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Game LXXV: Royals at Rays

A homecoming for the skipper

MLB: Kansas City Royals at Baltimore Orioles Tommy Gilligan-USA TODAY Sports

I don’t want to be the bearer of bad news, but things aren’t looking good for Kansas City baseball these days. As a kid, I lived in a world where the Royals were so bad that they didn’t get any national media coverage. I wasn’t ever watching them on Sunday Night Baseball or seeing their highlights in the morning on ESPN.

This team has so far surpassed those teams in futility that they are getting national coverage for it.

At this point in 2005, Kansas City was carrying a six-game losing streak into the Metrodome for a series against the Twins. They had lost eight of nine overall. That team was still five games better than the current version. The 2004 version was nine games better.

Something has gone horribly wrong. They are just barely better than an Athletics team whose best player is Brent Rooker, a guy the Royals DFA’d.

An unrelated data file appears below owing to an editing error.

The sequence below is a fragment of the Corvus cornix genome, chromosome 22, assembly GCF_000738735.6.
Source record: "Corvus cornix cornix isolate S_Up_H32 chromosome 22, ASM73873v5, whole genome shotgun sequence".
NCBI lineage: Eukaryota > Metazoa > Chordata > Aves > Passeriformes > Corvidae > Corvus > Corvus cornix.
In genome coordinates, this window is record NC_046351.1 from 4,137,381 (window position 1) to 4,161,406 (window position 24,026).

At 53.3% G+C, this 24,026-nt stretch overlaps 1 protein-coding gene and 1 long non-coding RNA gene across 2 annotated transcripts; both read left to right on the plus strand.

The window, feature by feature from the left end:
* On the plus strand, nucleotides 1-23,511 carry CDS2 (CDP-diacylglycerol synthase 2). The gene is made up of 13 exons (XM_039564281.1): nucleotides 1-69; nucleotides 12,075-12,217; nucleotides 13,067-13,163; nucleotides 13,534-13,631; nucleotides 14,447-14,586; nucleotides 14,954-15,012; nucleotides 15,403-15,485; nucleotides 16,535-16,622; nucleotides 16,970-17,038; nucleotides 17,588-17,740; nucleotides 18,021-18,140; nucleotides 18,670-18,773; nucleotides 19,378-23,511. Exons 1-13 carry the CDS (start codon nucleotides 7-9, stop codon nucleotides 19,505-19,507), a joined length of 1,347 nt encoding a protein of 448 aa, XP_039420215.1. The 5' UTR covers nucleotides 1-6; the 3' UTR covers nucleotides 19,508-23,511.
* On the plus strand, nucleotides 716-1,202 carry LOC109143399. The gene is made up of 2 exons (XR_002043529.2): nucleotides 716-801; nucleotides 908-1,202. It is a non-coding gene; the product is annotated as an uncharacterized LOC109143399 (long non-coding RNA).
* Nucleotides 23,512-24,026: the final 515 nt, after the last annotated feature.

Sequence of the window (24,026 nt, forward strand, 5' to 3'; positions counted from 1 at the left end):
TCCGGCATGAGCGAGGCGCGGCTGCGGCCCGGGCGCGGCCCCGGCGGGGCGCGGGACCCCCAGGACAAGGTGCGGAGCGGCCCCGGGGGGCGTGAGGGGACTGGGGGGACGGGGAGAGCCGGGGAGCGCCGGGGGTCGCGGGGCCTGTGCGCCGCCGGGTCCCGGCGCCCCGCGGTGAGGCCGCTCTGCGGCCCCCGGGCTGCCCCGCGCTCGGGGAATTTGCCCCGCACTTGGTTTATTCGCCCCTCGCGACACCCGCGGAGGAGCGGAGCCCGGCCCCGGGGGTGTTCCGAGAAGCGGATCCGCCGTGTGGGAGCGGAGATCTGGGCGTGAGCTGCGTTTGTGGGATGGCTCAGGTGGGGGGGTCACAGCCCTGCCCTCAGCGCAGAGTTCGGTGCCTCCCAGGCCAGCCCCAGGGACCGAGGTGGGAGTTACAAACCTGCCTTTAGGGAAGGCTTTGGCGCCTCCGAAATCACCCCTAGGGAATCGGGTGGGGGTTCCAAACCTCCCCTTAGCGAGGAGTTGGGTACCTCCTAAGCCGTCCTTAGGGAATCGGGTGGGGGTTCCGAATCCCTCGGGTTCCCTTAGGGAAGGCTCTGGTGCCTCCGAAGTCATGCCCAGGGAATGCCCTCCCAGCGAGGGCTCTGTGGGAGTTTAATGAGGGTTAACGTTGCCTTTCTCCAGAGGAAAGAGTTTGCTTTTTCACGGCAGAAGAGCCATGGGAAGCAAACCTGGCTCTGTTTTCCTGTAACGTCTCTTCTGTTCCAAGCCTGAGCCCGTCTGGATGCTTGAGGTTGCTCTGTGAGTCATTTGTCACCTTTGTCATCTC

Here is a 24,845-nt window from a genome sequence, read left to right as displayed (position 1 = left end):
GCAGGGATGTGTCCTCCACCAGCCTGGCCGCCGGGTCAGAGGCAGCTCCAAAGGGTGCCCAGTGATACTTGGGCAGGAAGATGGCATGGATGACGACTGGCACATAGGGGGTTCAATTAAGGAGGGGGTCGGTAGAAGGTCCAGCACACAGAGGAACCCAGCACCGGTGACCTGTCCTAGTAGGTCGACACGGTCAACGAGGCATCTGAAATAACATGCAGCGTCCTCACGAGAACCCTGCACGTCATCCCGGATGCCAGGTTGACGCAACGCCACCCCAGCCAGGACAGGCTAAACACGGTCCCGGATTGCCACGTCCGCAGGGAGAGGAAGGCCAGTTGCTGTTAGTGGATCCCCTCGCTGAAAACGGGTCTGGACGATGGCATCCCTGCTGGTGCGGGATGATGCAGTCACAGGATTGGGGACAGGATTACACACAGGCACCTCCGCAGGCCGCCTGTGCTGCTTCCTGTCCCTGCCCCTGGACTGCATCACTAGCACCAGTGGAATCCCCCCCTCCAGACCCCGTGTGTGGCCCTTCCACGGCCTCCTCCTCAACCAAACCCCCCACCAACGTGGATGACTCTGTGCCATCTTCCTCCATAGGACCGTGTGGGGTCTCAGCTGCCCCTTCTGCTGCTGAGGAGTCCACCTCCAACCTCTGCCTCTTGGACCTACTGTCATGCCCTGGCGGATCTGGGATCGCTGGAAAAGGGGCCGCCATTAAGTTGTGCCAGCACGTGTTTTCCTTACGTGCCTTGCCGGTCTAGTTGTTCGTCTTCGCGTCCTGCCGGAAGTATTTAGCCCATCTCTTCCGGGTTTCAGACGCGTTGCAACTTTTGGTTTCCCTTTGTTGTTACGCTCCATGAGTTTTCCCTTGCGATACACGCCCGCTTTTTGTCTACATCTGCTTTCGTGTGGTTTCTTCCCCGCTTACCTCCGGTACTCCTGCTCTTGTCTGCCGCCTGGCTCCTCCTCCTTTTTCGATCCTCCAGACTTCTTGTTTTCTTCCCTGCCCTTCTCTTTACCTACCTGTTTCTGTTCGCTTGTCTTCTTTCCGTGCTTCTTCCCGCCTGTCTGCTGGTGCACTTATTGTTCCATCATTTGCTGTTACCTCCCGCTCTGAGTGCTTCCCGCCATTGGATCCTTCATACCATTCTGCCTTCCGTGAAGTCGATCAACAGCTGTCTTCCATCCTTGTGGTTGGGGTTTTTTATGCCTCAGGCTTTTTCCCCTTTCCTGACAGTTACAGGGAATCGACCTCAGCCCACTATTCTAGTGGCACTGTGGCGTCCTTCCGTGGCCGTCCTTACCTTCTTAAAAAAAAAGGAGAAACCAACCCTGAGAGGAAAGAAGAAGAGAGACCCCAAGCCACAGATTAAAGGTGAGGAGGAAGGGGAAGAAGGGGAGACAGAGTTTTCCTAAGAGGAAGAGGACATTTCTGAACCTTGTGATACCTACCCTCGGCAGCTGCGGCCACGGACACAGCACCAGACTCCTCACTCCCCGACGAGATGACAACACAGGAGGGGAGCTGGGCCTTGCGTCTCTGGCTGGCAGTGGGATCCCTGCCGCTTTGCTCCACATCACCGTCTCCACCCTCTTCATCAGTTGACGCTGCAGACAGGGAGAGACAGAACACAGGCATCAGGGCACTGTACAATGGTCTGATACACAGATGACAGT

The have won just three games this month, haven’t won three consecutive games all season, and have a starting pitcher that has lost 11 of his 15 starts, without a win sprinkled in. As I said, things are bad.

And new manager Matt Quatraro is about to have that sinking feeling you get going to your 20-year high school reunion with that crypto scheme not looking as good as it did at your 10-year reunion. If Major League Baseball rotated on an axis, Quatraro went from one pole to the other this offseason.

He left a team the best team in baseball in 2023 and a team that has just three losing seasons since 2008 for the worst team in baseball in 2023 that has just three winning seasons since 2008. He joined the Royals to help bring the Rays model to Kansas City. So far, and without much that he can do about it, that has not happened.

Tonight, he returns to Tampa for the first time to visit his former team that is pacing for 109 wins. Kansas City will send Jose Cuas to the mound for his first career start. He is the sixth opener that Quatraro has used this season, with openers starting 15 of the Royals 74 games overall.

They will be opposed by 2018 draftee Shane McClanahan. In Tom Verducci’s piece, he astutely observed that McClanahan has a higher career rWAR (9.0) than the 79 pitchers Kansas City signed or drafted between 2016 and 2019 combined (8.4). That includes the likes of Brady Singer, Daniel Lynch, and Kris Bubic.

As noted, things are not good.